People who have difficulty in breathing, whether due to nasal congestion, the common cold, allergies, sinus congestion or smog, or the like, or who have difficulty sleeping because of throat dryness, usually depend upon currently available items, such as, throat lozenges, cough drops, nasal inhalers, and the like, all of which meet with limited success in relieving the congestion and other respiratory problems.

In the market today, there exists a need for a respiratory control which can be used, either at home, office, or in the hospital or on the street, for relief of respiratory problems by making filtered, plain, moisterized, or medicated, or otherwise inhaled air, available in a simple, inexpensive and expeditious manner.

Accordingly, it is an object of this invention to provide a respiratory control for the relief of respiratory problems which is inexpensive, readily available, and which can provide filtered, plain, moisterized, and/or medicated or otherwise enhanced, air easily and simply.

SUMMARY AND ADDITIONAL OBJECTS AND ADVANTAGES OF THE INVENTION

The respiratory control which meets the foregoing object comprises a mouthpiece of a size and shape for insertion in a person's mouth having a centrally located filtering cartridge and valve means which control the flow of air so that a person inhales filtered air in one air inhale corridor and exhales contaminated air through a separate exhale corridor. The valve means controls the inhale flow of air past the filtering material and out the separate exhale corridor so that inhaled filtered air is never mixed in the mouthpiece with the exhaled contaminated air and thus the filter is kept clean and clear of contaminated air at all times. Also, the inhalation of bacteria, mucus or any infectious substances secreted from infected lungs, sinuses or other organisms that remain in the atmosphere immediately about the head, are not recycled (again inhaled) back into the body.

In a first embodiment of the invention, the valve means forms part of the filtering cartridge and in a second embodiment the valve means forms part of the mouthpiece.

The filtering cartridge can be a removable throw-away insert containing filtering material which can be simply plain, (dry), moistened or medicated depending upon the person's needs and can be made available as a sealed package, purchasable separately from the mouthpiece, and disposed after use.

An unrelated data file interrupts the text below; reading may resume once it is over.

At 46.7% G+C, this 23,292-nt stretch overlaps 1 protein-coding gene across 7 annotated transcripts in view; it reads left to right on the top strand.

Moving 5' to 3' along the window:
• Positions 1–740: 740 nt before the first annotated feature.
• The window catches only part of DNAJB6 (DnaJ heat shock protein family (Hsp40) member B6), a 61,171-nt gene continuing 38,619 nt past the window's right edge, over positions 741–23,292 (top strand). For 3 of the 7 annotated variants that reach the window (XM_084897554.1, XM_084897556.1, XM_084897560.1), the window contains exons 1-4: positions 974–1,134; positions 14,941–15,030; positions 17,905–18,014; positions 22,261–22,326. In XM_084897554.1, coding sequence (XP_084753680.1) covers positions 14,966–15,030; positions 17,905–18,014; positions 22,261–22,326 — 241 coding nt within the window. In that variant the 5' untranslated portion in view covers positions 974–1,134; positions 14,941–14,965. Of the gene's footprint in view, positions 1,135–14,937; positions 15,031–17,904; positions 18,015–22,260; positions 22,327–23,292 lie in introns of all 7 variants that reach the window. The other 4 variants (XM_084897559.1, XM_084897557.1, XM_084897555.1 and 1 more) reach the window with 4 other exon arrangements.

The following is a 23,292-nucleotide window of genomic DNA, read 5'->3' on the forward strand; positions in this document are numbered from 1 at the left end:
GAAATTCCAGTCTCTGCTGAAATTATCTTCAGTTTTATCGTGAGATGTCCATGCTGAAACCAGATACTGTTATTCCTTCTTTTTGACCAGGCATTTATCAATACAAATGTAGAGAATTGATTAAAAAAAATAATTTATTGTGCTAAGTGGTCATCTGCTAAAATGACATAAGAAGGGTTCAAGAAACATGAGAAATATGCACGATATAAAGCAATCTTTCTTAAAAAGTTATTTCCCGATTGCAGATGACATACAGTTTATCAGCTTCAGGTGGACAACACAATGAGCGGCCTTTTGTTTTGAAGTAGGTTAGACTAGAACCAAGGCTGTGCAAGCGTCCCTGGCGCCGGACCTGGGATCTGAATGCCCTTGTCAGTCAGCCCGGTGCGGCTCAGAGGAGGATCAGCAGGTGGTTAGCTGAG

Accordingly, it is an additional object of this invention to provide a respiratory control with a valve control for filtering means which keeps the filtering means free of contaminated exhaled air.

A more specific object of this invention is to provide a respiratory control with a valve control with a locking action wherein one valve is activated into an open position while the other is being pushed into a locked position and visa versa on inhale and exhale.

It is still another object of this invention to provide a removable filter cartridge for a mouthpiece which is available separately with a filter which is plain for filtered air, moistened for oxygen enriched filtered air, or containing medication for medically enhanced filtered air.

Still another object of this invention is to provide a respiratory control of a suitable plastic material which is inexpensive, yet sterilizable and which may be used in the home, in the hospital, in smoggy areas or wherever respiratory control is needed.

This invention will be better understood as well as further objects and advantages thereof will become more apparent from the ensuing detailed description of two embodiments taken in conjunction with the drawings.

BRIEF DESCRIPTION OF THE DRAWINGS

FIG. 1 illustrates the use of the respirator control constructed in accordance with the teachings of this invention,

FIG. 2 is an exploded view partially broken away to illustrate the various parts of the respirator control,

FIG. 3 shows the mouthpiece with the cartridge removed and the filtering material apart from the cartridge to show the construction thereof,

FIG. 4 is a cross-sectional view of the mouthpiece with the cartridge in place,

FIG. 5 is a cross-sectional view taken along line 5--5 of FIG. 4 and looking in the direction of the arrows,